Telegraph Lightning Arrester - late 19th Century Reg. No: ST 007101
- Telegraph lightning arrester, used to protect telegraph equipment from damage due to lightning strikes on the telegraph line.
At a telegraph station, the lightning arrester is positioned in the wiring circuit between the telegraph line itself and the various instruments at the station, such as the relay, the sounder, the register and the telegraph key. The arrester provides an alternative path to earth across an air gap which the high lightning-induced current jumps but which blocks the normal telegraph line current.
The lightning arrester could not be guaranteed to provide absolute protection of the telegraph station instruments and recommended operational practice during severe thunderstorms was, where possible, to cut the station out of the line completely.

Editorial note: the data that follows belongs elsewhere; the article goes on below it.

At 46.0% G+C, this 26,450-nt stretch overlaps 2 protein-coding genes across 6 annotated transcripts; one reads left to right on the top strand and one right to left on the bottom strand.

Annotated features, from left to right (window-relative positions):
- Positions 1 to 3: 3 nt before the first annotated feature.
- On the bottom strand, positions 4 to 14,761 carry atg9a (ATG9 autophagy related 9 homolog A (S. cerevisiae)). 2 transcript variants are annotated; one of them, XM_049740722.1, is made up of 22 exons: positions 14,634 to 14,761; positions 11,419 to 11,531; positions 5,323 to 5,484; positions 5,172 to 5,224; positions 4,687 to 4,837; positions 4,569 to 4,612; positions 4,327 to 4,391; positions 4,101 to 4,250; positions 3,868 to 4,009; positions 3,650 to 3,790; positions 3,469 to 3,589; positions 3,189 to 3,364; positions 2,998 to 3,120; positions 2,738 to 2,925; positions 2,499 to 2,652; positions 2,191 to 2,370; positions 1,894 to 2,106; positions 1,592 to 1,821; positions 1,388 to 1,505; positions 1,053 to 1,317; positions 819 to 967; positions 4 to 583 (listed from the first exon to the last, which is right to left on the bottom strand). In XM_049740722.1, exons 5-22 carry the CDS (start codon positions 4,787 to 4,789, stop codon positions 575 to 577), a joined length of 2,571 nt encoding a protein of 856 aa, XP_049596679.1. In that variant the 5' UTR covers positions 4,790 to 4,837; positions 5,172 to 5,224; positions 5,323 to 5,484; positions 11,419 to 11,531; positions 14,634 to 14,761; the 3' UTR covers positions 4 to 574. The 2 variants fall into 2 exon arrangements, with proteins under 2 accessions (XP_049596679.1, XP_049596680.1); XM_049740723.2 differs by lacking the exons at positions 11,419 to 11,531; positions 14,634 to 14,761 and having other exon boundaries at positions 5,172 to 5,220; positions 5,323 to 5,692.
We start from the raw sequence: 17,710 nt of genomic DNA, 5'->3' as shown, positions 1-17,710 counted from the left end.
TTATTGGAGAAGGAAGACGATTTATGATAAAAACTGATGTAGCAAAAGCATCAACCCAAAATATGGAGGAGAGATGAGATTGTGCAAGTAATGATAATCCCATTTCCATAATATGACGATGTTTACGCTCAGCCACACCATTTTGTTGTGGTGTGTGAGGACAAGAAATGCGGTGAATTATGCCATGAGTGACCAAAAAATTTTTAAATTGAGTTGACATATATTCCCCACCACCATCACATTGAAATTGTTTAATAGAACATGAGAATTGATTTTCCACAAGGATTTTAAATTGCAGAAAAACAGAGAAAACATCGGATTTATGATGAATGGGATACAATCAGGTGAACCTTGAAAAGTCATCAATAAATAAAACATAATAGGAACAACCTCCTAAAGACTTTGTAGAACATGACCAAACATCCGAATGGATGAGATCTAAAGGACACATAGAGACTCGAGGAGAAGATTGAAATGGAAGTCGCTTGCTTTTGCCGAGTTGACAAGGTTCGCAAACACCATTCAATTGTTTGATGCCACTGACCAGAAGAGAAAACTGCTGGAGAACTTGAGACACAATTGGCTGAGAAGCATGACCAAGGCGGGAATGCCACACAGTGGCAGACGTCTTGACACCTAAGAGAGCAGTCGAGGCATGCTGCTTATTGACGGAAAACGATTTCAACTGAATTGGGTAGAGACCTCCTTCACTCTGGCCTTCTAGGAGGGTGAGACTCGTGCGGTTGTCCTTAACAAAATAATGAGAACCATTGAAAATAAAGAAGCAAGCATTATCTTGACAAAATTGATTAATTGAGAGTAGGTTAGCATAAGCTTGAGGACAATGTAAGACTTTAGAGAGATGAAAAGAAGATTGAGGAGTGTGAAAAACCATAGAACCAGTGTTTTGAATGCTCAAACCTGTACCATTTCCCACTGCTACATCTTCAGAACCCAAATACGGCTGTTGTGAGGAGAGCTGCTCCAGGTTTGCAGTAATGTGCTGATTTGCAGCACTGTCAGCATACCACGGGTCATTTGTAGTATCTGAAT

- Three vertical brass plates on a marble base. The two outer plates are fitted with sets of points directed towards but not touching the centre plate. Brass fittings and terminals.
- Acquisition Information:
- Donation from Mr John Thompson, 1915
|Dimensions:||80 mm (Height), 150 mm (Width), 150 mm (Length)|
|Themes this item is part of:||The Australian telegraph network 1854-1877, J.J. Thompson - donor of telegraph objects to the Museum, Telegraphy Collection, Information & Communication Collection|
|Collector:||Mr John Thompson, Armadale, Victoria, Australia, 27 Apr 1915|
|References:||The structure and function of the lightning arrester is described in 'Practical Telegraphy: A Guide for the Use of Officers of the Victorian Posts and Telegraphs Department' (Jenvey, 1904).|